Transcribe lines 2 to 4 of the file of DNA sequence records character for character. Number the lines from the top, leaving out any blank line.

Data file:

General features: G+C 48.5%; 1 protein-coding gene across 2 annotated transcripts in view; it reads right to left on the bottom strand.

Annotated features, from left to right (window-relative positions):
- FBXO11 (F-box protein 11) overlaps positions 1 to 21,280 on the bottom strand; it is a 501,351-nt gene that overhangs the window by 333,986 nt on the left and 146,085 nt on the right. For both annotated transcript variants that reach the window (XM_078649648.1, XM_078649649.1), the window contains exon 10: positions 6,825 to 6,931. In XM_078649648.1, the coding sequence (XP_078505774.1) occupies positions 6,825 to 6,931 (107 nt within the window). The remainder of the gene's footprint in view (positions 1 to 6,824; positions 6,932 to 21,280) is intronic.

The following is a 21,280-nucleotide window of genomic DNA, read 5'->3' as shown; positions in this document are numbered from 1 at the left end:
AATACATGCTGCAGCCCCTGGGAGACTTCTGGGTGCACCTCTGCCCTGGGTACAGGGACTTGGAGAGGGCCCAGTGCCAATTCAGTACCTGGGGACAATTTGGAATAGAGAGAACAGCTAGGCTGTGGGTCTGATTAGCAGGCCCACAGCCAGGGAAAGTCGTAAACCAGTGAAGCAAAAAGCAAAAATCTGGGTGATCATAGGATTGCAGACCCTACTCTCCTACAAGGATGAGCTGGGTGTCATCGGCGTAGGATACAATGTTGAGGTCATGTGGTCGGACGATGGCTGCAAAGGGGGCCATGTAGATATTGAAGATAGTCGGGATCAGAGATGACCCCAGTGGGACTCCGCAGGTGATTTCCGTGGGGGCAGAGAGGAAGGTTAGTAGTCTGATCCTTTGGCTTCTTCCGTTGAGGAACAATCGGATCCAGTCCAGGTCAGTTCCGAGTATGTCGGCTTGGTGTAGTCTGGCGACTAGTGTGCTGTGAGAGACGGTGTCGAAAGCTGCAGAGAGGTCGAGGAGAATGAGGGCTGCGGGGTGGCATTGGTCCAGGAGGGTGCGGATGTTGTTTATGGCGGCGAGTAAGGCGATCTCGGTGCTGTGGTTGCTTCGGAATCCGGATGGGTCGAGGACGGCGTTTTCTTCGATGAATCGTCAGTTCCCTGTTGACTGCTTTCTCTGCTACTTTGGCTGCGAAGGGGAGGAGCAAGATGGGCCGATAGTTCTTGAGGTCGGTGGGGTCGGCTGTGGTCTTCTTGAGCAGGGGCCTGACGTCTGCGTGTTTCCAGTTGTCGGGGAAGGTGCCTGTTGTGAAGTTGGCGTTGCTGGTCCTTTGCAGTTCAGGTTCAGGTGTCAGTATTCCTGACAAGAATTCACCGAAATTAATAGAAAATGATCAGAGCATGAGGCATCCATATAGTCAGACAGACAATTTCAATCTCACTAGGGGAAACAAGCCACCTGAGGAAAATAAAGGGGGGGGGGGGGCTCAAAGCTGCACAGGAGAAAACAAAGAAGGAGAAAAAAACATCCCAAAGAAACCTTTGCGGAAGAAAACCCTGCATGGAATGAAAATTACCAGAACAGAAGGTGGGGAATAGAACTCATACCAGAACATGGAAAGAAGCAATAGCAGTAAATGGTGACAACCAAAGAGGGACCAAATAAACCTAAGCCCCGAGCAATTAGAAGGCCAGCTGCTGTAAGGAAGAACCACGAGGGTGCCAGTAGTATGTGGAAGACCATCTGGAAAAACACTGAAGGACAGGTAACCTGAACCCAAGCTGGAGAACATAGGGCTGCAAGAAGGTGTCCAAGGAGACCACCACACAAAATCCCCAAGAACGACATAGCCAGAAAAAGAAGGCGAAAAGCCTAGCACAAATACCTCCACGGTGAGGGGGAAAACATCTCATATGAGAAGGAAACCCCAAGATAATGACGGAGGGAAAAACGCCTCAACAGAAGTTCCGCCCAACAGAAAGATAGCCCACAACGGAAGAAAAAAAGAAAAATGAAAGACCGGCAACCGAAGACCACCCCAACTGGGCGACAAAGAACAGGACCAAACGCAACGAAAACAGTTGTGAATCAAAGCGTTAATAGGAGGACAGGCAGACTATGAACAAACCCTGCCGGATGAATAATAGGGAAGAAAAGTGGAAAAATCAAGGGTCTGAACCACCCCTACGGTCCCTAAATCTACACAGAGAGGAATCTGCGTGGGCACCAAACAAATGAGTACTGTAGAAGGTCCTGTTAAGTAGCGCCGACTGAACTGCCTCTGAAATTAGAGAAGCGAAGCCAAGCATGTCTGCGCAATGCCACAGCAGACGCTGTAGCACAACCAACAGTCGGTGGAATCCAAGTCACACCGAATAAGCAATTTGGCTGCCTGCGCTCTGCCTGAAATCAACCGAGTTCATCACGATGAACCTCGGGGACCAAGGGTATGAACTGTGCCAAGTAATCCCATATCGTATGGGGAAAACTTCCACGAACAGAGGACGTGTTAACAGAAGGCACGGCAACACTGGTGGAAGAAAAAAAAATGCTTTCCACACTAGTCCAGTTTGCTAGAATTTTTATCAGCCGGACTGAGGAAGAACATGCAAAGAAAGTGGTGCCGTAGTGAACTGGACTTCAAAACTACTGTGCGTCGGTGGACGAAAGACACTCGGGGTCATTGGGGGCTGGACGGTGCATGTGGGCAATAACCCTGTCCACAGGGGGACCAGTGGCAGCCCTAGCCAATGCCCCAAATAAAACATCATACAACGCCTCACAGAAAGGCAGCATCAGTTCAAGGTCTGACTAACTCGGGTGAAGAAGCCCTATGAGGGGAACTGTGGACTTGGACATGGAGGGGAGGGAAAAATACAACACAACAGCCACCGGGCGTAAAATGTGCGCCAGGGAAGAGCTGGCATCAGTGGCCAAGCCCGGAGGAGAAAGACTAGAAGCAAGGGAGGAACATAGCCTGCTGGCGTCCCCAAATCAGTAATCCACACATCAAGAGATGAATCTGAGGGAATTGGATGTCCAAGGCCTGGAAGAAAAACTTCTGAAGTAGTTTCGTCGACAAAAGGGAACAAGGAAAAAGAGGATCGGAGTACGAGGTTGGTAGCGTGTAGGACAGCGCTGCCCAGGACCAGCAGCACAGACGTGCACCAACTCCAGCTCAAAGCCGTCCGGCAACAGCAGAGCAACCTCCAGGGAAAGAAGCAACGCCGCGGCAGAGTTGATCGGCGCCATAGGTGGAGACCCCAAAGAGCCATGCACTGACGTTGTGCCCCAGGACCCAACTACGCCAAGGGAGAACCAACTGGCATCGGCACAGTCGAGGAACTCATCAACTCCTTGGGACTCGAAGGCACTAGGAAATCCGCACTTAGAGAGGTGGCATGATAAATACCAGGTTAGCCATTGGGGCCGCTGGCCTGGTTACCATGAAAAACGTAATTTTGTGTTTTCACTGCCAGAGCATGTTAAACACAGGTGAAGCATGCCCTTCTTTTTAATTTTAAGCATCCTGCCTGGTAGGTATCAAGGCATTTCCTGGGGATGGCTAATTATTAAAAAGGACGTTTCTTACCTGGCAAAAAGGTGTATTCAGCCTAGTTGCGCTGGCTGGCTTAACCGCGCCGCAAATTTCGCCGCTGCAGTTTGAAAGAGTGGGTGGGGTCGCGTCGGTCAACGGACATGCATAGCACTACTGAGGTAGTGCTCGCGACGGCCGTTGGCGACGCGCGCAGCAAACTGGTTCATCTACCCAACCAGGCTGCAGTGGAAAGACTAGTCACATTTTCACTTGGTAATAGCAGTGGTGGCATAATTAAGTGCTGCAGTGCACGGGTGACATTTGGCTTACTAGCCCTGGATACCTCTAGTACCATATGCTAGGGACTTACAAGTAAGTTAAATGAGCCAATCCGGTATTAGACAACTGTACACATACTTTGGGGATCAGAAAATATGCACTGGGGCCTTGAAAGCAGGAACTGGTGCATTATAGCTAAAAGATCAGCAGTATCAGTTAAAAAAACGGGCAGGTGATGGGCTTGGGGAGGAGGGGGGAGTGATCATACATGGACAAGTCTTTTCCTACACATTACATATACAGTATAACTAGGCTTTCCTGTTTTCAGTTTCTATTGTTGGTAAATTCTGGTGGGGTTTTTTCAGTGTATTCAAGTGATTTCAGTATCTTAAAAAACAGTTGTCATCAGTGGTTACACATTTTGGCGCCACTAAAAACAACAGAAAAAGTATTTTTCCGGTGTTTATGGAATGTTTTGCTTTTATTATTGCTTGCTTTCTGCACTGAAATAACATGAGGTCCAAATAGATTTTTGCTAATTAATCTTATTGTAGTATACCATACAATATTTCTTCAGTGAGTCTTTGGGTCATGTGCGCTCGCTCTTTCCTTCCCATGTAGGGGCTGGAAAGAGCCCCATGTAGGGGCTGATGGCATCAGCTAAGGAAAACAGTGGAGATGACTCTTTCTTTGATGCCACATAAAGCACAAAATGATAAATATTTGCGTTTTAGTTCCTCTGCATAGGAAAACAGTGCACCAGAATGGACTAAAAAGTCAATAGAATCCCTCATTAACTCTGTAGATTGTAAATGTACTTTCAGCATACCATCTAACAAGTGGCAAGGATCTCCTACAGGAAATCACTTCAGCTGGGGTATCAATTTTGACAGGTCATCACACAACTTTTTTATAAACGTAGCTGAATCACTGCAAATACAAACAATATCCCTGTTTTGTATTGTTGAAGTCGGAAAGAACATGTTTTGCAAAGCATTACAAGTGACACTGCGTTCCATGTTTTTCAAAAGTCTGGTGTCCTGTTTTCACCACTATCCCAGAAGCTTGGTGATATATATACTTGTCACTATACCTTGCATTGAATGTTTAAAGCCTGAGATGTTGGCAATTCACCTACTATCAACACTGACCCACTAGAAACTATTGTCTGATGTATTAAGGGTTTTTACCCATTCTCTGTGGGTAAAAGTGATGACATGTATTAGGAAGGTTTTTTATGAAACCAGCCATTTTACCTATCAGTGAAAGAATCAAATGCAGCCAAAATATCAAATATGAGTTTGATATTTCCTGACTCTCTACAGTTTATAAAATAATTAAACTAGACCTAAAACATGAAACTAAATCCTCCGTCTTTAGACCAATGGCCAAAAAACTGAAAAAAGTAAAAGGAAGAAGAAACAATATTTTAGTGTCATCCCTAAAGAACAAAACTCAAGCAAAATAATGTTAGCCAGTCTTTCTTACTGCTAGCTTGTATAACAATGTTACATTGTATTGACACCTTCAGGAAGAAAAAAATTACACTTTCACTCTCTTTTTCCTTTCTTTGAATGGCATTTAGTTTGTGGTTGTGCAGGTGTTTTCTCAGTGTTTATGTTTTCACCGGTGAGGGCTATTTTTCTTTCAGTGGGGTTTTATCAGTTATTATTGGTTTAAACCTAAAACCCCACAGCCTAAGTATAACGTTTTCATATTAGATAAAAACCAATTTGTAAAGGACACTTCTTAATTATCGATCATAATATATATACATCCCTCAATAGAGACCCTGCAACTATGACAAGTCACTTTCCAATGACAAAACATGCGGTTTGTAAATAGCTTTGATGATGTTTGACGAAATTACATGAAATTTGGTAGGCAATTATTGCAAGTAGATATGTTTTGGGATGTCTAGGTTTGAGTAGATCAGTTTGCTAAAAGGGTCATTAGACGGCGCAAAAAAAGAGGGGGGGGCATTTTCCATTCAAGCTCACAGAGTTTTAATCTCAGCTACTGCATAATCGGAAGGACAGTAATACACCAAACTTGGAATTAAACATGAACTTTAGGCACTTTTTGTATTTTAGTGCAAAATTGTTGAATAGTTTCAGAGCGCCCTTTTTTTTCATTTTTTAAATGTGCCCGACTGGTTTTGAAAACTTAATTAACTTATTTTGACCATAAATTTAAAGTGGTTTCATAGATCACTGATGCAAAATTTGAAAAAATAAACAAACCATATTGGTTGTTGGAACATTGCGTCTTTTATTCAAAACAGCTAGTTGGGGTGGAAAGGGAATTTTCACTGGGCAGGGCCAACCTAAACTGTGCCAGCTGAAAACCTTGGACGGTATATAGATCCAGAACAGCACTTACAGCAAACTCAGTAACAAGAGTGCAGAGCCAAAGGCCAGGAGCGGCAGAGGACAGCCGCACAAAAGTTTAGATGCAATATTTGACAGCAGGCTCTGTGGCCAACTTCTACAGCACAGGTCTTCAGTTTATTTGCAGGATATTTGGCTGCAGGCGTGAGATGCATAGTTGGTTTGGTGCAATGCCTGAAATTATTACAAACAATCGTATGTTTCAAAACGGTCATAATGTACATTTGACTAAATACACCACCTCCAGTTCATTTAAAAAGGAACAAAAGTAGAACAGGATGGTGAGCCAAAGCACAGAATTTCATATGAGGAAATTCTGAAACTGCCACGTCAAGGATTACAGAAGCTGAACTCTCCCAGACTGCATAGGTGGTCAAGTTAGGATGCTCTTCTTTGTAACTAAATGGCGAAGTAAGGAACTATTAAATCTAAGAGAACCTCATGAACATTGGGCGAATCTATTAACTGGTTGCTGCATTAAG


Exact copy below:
Annotated features, from left to right (window-relative positions):
- FBXO11 (F-box protein 11) overlaps positions 1 to 21,280 on the bottom strand; it is a 501,351-nt gene that overhangs the window by 333,986 nt on the left and 146,085 nt on the right. For both annotated transcript variants that reach the window (XM_078649648.1, XM_078649649.1), the window contains exon 10: positions 6,825 to 6,931. In XM_078649648.1, the coding sequence (XP_078505774.1) occupies positions 6,825 to 6,931 (107 nt within the window). The remainder of the gene's footprint in view (positions 1 to 6,824; positions 6,932 to 21,280) is intronic.

The following is a 21,280-nucleotide window of genomic DNA, read 5'->3' as shown; positions in this document are numbered from 1 at the left end: